In December 2012, Malli Coimbatore was appointed CEO of Starcom India, one of the world’s leading media agencies. It was the pinnacle of what already had been an accomplished career. But a few months later, Coimbatore found himself awash in crisis.
Starcom, owned by French advertising group Publicis, lost a major client, Samsung, and several other key accounts followed them out the door. As Starcom bled most of its revenue, Coimbatore set about rebuilding trust in the company.
His emphasis on transparency helped the company recover, and three years later Coimbatore moved on to become executive vice president at Star India, a media conglomerate owned by Disney, based in Mumbai. But the lessons from that turbulent time endured, and made him a better leader, he believes. “People often attribute success to their individual agency, and blame failures on external market forces,” he says. “But you must acknowledge your mistakes and ask, ‘What can I do better’?”
Now finishing his studies in the MSx program at Stanford GSB, Coimbatore has focused on upgrading his knowledge of data and analytics as technology transforms marketing and advertising. “I would like to tackle the big media industry issues such as marketing measurement and data monetization, which will be of critical importance over the next several years,” he says.
You were the hot new CEO at Starcom — then you were in the hot seat. What lessons on leadership can you share?
First, honesty. When you’re in a crisis, you have to look at the problem with a certain amount of naked honesty and convey what you really think to your employees. Second, courage. People will respect you. Of course, some people won’t want you to be there, and others will leave. But even if you have a motley crew, you can achieve big things if you have an appetite for the fight. Third, humility.
You got Starcom’s mojo back. So why leave to join Disney?
It was a great run, but I was looking for my next challenge. I was on cruise control at that point. And there was a big shift happening towards digital media consumption, which raised the challenge of how to measure the success of advertising when consumer attention is fragmenting across different screens. And Disney was putting together a crack team from various functions to take a shot at this very problem. That’s why I made the shift.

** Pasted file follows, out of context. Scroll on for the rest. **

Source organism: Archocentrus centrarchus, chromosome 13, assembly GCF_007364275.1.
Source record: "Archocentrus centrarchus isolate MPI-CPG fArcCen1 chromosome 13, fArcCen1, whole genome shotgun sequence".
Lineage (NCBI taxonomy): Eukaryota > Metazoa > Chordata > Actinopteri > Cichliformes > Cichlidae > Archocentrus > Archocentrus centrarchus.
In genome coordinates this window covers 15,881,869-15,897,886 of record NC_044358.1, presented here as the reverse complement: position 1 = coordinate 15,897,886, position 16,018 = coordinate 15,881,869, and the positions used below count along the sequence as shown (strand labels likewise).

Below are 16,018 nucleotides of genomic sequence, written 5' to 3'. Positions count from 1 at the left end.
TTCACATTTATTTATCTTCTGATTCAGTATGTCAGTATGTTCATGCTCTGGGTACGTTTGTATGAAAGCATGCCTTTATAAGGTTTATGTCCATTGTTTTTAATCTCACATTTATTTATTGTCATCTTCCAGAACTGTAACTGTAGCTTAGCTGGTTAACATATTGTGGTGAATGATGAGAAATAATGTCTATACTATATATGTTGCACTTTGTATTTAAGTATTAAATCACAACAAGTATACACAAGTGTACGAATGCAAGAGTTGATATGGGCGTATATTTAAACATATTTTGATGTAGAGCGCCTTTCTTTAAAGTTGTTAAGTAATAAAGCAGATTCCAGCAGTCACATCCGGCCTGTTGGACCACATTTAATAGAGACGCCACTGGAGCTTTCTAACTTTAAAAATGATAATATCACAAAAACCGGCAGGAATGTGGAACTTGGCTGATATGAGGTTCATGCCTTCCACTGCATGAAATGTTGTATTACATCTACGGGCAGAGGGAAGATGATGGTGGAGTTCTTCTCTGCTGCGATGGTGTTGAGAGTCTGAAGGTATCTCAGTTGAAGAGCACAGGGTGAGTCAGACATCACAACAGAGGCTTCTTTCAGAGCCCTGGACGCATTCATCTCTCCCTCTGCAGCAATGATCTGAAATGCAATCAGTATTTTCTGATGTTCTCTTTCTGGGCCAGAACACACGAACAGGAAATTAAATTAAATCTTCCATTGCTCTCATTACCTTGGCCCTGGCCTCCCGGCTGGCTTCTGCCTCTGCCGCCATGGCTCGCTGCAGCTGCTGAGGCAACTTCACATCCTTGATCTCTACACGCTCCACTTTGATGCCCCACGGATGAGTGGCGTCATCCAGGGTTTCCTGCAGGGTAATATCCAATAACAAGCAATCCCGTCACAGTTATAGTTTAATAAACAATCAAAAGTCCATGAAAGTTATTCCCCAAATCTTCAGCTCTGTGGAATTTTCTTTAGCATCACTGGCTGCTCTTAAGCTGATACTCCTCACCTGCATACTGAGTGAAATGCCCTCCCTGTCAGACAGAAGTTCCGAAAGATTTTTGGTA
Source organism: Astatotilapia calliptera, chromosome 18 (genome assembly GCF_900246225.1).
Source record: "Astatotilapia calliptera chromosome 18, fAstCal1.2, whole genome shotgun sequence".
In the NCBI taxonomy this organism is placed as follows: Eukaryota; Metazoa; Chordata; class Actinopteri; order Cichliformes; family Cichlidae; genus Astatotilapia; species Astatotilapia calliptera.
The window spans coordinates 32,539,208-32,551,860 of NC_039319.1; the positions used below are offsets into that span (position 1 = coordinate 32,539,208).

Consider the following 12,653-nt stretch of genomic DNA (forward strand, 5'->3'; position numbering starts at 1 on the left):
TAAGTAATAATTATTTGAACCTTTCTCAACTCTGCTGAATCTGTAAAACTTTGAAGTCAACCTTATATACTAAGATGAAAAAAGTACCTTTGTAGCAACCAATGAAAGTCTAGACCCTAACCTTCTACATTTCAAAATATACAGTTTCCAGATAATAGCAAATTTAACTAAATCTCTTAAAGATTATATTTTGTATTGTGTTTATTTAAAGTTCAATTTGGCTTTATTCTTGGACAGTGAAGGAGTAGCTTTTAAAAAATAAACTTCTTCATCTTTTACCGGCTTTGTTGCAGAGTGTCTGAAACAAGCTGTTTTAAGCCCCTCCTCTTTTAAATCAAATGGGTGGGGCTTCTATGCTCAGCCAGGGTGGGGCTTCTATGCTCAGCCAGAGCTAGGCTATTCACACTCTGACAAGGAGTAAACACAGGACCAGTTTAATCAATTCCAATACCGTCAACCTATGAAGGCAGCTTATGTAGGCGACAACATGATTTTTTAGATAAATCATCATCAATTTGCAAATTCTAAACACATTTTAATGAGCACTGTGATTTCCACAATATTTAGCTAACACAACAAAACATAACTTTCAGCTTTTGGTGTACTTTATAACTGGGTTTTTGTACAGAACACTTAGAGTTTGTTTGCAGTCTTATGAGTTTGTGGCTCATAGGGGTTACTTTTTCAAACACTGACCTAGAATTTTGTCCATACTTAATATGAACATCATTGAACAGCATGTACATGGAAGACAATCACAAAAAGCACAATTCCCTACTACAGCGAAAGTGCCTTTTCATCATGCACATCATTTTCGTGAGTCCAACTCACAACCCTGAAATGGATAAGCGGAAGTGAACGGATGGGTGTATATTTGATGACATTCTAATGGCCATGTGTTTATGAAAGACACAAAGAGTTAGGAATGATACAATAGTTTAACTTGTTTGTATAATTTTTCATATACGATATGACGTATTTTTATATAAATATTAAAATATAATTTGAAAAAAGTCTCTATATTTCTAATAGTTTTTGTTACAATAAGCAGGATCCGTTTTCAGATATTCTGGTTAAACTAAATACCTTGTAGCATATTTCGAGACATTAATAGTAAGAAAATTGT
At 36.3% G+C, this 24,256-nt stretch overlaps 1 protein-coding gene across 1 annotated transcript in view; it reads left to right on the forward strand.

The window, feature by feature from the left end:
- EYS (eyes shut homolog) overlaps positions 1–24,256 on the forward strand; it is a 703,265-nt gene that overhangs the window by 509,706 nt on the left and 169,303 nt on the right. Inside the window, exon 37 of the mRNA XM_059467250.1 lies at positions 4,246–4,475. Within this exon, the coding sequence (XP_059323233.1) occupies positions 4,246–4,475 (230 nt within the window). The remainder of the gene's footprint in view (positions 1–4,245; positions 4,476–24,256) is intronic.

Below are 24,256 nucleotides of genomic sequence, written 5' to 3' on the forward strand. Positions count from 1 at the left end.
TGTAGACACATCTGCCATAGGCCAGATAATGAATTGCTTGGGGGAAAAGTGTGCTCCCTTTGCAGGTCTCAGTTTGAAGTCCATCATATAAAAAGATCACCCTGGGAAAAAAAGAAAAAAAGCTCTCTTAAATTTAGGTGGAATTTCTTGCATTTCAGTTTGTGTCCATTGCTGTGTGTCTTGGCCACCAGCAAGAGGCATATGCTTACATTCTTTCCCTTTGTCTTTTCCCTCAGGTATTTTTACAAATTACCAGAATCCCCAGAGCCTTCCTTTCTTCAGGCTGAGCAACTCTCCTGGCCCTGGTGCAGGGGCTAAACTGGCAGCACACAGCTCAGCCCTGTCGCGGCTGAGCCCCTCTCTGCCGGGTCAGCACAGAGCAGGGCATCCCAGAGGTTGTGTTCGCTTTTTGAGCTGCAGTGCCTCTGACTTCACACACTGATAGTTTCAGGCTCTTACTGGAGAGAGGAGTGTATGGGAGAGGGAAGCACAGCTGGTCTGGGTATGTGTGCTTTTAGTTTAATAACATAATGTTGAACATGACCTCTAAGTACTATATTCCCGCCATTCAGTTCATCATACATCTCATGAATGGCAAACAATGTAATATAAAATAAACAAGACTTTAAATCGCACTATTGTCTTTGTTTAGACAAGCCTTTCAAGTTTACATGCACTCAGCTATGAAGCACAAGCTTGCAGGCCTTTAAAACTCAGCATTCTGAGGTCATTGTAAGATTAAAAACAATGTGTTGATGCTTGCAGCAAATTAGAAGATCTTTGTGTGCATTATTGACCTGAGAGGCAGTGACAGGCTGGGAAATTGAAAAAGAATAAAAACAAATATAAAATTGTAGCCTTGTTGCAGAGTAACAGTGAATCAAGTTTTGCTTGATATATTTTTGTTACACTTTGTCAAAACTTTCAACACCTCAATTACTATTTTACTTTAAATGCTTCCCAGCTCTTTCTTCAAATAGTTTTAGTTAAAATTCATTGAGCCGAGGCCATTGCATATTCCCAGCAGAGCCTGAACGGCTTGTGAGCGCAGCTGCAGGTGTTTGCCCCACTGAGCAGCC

While you were there, the company won the streaming rights to Indian Premier League cricket. How did you capitalize on that opportunity?
One problem we faced was how to demonstrate the value of advertising. Indian cricket commands high rates and vast audiences, but the measurement system does not do it justice. I worked on a project using computer vision technology, which tracks the movements of the eye, to offer insight into precisely what a viewer is focusing on during a cricket match. We set up an opt-in consumer panel with our partner TVision. A webcam and eye-tracking software was bolted onto their TV so we could see what part of the screen viewers focused on, whether the volume was muted and if they looked at other devices. The data showed that cricket got significantly more real attention compared to other kinds of programming. This became a very important narrative for us to sell advertising slots at a premium in the market.
You’ve made media your life’s work. Where does that passion come from?
I was fascinated with advertising when I was in college. I used to like writing copy; I wanted to work in a creative job, but I was studying statistics. One day, [media agency] Leo Burnett came to my campus for a recruitment drive. I told them I wanted to be a copywriter, but they said I was more qualified to work on the quantitative side and offered me a shot at that. Once there, I really started to like the media business. It’s a very dynamic field, you have to hustle to make things happen, manage client relationships, and douse fires, with a very eclectic set of people. I really enjoyed being in that kind of stimulating crowd.